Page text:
[webkit-dev] Running pixel tests on build.webkit.org

Jeremy Orlow jorlow at chromium.org
Mon Jan 11 09:06:30 PST 2010

On Fri, Jan 8, 2010 at 9:52 AM, Jeremy Orlow <jorlow at chromium.org> wrote:

> Plan 3 seems like the best (and simplest) one until the infrastructure for
> the others (and/or a champion for fixing currently failing tests) is
> available.
> What would it take to go with plan 3?  I guess someone needs to rebaseline
> everything that's currently failing, check them in, and then someone (like
> bdash?) needs to flip a switch on the bots...?  Did I miss anything?
> Are there instructions on how to do the rebaselining anywhere?  I've only
> ever created pixel baselines for Chromium before (where we have a pretty
> neat tool that pretty much does it for you).

Does anyone know?

I'm happy to do the rebaselining if someone can tell me how and we agree to
turn pixel tests on on the bots.

> On Fri, Jan 8, 2010 at 9:23 AM, Pam Greene <pam at chromium.org> wrote:
>> And one very quick, short-term solution:
>> 3. Generate new pixel results to match the current behavior, and check
>> them in as hypothetically correct.
>> And of course if someone notices an existing problem and fixes it, they
>> check in corrected images then. It doesn't help find current problems, but
>> those are being missed now anyway. It does let the tests be run again
>> approximately immediately, even faster than waiting for test expectations
>> functionality, so we can catch regressions moving forward.
>> - Pam
>> On Thu, Jan 7, 2010 at 5:01 PM, Ojan Vafai <ojan at chromium.org> wrote:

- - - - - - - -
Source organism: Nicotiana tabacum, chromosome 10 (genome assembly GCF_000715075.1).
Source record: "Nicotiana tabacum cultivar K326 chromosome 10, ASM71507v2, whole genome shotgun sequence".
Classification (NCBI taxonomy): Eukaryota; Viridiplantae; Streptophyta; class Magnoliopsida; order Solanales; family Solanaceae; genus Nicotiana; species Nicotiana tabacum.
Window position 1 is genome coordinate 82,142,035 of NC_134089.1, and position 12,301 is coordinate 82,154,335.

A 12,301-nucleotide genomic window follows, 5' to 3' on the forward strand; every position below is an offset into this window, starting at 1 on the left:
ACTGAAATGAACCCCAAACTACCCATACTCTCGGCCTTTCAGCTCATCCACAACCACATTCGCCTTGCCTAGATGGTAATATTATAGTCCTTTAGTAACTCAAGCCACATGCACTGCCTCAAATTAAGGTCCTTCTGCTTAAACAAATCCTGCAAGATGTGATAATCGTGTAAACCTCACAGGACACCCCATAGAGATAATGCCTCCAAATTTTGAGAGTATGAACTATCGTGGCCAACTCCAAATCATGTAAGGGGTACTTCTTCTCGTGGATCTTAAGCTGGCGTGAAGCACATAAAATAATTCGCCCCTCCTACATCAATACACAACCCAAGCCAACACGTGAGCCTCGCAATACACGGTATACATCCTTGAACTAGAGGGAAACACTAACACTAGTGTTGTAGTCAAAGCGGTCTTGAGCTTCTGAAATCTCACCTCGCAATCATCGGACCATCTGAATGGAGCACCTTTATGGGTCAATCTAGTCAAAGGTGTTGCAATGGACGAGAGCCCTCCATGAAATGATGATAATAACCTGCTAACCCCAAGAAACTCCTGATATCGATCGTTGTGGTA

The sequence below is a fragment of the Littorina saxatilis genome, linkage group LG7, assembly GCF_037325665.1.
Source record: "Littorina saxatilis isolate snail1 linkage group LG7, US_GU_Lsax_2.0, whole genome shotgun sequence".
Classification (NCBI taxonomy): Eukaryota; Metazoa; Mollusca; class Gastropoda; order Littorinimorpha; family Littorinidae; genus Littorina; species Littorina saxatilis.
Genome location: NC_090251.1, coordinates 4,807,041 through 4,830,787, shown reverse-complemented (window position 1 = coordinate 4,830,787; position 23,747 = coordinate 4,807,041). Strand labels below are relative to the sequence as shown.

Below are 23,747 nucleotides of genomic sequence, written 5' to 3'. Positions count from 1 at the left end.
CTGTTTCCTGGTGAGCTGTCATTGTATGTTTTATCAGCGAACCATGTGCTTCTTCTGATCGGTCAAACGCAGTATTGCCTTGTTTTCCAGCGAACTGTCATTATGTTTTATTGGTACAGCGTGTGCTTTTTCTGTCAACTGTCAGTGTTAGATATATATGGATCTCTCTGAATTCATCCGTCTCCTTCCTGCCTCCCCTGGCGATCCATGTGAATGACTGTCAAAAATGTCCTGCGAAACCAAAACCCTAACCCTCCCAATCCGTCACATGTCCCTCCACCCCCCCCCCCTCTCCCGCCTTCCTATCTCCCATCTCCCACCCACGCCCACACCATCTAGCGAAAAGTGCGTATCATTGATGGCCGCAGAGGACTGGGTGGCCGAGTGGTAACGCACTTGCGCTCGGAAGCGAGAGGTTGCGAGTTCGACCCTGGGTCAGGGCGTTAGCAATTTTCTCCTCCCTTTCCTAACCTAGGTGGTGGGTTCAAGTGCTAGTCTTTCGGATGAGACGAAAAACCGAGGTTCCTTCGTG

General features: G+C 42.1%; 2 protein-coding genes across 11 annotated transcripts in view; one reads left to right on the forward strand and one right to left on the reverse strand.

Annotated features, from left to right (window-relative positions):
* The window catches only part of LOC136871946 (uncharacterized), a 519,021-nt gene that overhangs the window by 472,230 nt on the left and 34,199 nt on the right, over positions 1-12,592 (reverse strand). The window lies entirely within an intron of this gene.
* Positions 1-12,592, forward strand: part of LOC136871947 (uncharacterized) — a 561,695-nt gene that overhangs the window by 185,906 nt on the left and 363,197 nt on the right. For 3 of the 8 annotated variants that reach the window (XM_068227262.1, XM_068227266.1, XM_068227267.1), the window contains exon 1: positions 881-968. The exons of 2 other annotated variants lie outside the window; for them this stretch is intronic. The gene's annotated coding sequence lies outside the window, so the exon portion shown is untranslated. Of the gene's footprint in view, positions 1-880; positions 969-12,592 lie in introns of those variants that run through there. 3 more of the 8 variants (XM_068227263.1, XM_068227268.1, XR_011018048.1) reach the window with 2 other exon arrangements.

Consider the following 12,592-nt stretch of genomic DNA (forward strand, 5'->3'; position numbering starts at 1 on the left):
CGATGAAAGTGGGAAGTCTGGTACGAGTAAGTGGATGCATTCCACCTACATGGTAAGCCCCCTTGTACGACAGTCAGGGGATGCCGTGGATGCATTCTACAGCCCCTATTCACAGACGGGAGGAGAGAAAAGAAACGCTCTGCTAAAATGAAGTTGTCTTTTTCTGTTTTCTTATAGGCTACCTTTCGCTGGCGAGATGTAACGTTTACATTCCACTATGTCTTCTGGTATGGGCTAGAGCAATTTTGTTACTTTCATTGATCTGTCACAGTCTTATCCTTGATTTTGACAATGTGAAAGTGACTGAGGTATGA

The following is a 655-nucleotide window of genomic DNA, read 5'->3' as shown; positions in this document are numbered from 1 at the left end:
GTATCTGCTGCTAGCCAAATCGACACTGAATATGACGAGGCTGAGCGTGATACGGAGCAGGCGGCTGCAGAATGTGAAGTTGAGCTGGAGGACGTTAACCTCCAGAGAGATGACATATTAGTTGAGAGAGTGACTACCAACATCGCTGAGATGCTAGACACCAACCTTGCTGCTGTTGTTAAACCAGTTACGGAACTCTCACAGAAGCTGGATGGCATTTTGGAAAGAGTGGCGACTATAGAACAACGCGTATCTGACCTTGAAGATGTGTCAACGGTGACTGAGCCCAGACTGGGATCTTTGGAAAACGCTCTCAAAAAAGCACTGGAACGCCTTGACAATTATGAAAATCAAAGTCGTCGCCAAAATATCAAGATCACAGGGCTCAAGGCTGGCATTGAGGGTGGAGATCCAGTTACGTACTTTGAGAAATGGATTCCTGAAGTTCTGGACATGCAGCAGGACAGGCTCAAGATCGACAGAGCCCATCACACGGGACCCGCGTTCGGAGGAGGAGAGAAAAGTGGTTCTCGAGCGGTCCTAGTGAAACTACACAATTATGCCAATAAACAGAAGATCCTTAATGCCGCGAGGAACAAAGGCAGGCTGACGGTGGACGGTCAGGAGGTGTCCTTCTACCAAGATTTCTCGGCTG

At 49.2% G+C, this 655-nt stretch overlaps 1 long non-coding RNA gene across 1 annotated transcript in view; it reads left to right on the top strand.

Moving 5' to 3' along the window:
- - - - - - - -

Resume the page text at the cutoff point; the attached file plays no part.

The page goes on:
>>> On Thu, Jan 7, 2010 at 10:22 AM, Darin Adler <darin at apple.com> wrote:
>>>> On Jan 7, 2010, at 10:19 AM, Dimitri Glazkov wrote:
>>>> > Are we planning to run pixel tests on the build bots?
>>>> If we can get them green, we should. It’s a lot of work. We need a
>>>> volunteer to do that work. We’ve tried before.
>>> Two possible long-term solutions come to mind:
>>> 1. Turn the bots orange on pixel failures. They still need fixing, but
>>> are not as severe as text diff failures. I'm not a huge fan of this, but
>>> it's an option.
>>> 2. Add in a concept of expected failures and only turn the bots red for
>>> *unexpected* failurs. More details on this below.
>>> In chromium-land, there's an expectations file that lists expected
>>> failures and allows for distinguishing different types of failures (e.g.
>>> IMAGE vs. TEXT). It's like Skipped lists, but doesn't necessarily skip the
>>> test. Fixing the expected failures still needs doing of course, but can be
>>> done asynchronously. The primary advantage of this approach is that we can
>>> turn on pixel tests, keep the bots green and avoid further regressions.
>>> Would something like that make sense for WebKit as a whole? To be clear,
>>> we would be nearly as loathe to add tests to this file as we are about
>>> adding them to the Skipped lists. This just provides a way forward.
>>> While it's true that the bots used to be red more frequently with pixel
>>> tests turned on, for the most part, there weren't significant pixel
>>> regressions. Now, if you run the pixel tests on a clean build, there are a
>>> number of failures and a very large number of hash-mismatches that are
>>> within the failure tolerance level.
>>> -Ojan
>>> For reference, the format of the expectations file is something like
>>> this:
>>> // Fails the image diff but not the text diff.
>>> fast/forms/foo.html = IMAGE
>>> // Fails just the text diff.
>>> fast/forms/bar.html = TEXT
>>> // Fails both the image and text diffs.
>>> fast/forms/baz.html = IMAGE+TEXT
>>> // Skips this test (e.g. because it hangs run-webkit-tests or causes
>>> other tests to fail).
>>> SKIP : fast/forms/foo1.html = IMAGE
>>> _______________________________________________
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>>> webkit-dev at lists.webkit.org
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